26. 26. Broyd SJ, Demanuele C, Debener S, Helps SK, James CJ, Sonuga-Barke EJ. Default-mode brain dysfunction in mental disorders: A systematic review. Neuroscience and Biobehavioral Reviews. 2009;33(3):279-296
  27. 27. Si QM, Wu GC, Cao XD. Effects of electroacupuncture on acute cerebral infarction. Acupuncture & Electro-Therapeutics Research. 1998;23(2):117-124
  28. 28. Yi G, Wang J, Bian H, Han C, Deng B, Wei X, et al. Multi-scale order recurrence quantification analysis of EEG signals evoked by manual acupuncture in healthy subjects. Cognitive Neurodynamics. 2013;7(1):79-88
  29. 29. Dhond RP, Kettner N, Napadow V. Neuroimaging acupuncture effects in the human brain. The Journal of Alternative and Complementary Medicine. 2007;13(6):603-616
  30. 30. Samuels N, Gropp C, Singer SR, Oberbaum M. Acupuncture for psychiatric illness: A literature review. Behavioral Medicine. 2008;34(2):55-64
  31. 31. Franco-Santana LE, Torres-Castillo S, González-Trujano ME, González-Ramírez M. Stimulation of the Po-shen and Shen-hun scalp-acupuncture bands modifies levels of inhibitory and excitatory amino acids in the immature rat brain. Neurochemistry International. 2013;63(4):275-282
  32. 32. Zhang XJ, Wu Q. Effects of electroacupuncture at different acupoints on learning and memory ability and PSD-95 protein expression on hippocampus CA1 in rats with autism. Zhongguo zhen jiu= Chinese acupuncture & moxibustion. 2013;33(7):627-631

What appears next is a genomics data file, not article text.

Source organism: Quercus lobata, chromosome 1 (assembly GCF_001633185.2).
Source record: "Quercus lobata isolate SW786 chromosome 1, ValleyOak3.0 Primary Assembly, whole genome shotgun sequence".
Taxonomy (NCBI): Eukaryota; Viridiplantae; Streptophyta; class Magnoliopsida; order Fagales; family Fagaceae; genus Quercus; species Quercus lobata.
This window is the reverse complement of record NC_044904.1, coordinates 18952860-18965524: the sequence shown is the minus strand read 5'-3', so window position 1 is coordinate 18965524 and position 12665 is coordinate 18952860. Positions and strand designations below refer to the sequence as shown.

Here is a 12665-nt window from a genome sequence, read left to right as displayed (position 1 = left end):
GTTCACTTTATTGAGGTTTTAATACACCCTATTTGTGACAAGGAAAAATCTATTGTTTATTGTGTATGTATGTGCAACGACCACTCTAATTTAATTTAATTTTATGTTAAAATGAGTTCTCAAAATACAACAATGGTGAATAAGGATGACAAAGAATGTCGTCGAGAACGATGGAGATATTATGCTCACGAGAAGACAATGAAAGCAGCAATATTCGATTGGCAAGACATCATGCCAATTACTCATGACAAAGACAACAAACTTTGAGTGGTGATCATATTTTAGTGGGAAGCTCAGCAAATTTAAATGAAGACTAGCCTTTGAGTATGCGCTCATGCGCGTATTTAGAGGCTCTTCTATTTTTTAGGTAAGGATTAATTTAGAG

33. 33. Gao XY, Ma QL, Hu B. Effects of acupuncture at “Sishencong” (EX-HN 1) on physiological functions in the sleep disorder model mouse. Zhongguo zhen jiu= Chinese acupuncture & moxibustion. 2007;27(9):681-683
  34. 34. Weinberger AH, Gbedemah M, Martinez AM, Nash D, Galea S, Goodwin RD. Trends in depression prevalence in the USA from 2005 to 2015: Widening disparities in vulnerable groups. Psychological Medicine. 2018;48(8):1308-1315
  35. 35. Horowitz S. Acupuncture for treating mental health disorders. Alternative and Complementary Therapies. 2009;15(3):135-141
  36. 36. Luo H, Meng F, Jia Y, Zhao X. Clinical research on the therapeutic effect of the electro-acupuncture treatment in patients with depression. Psychiatry and Clinical Neurosciences. 1998;52(S6):S338-S340
  37. 37. Smith CA, Armour M, Lee MS, Wang LQ, Hay PJ. Acupuncture for depression. The Cochrane database of systematic reviews. 4 Mar, 2018;3:CD004046
  38. 38. Grant S, Colaiaco B, Motala A, Shanman R, Sorbero M, Hempel S. Acupuncture for the treatment of adults with posttraumatic stress disorder: A systematic review and meta-analysis. Journal of Trauma & Dissociation. 2018;19(1):39-58
  39. 39. Van den Noort M, Yeo S, Lim S, Lee SH, Staudte H, Bosch P. Acupuncture as add-on treatment of the positive, negative, and cognitive symptoms of patients with schizophrenia: A systematic review. Medicine. 2018;5(2):29

Written By

Chuen Heung Yau and Cheuk Long Ip

Submitted: September 26th, 2018 Reviewed: January 24th, 2019 Published: March 29th, 2019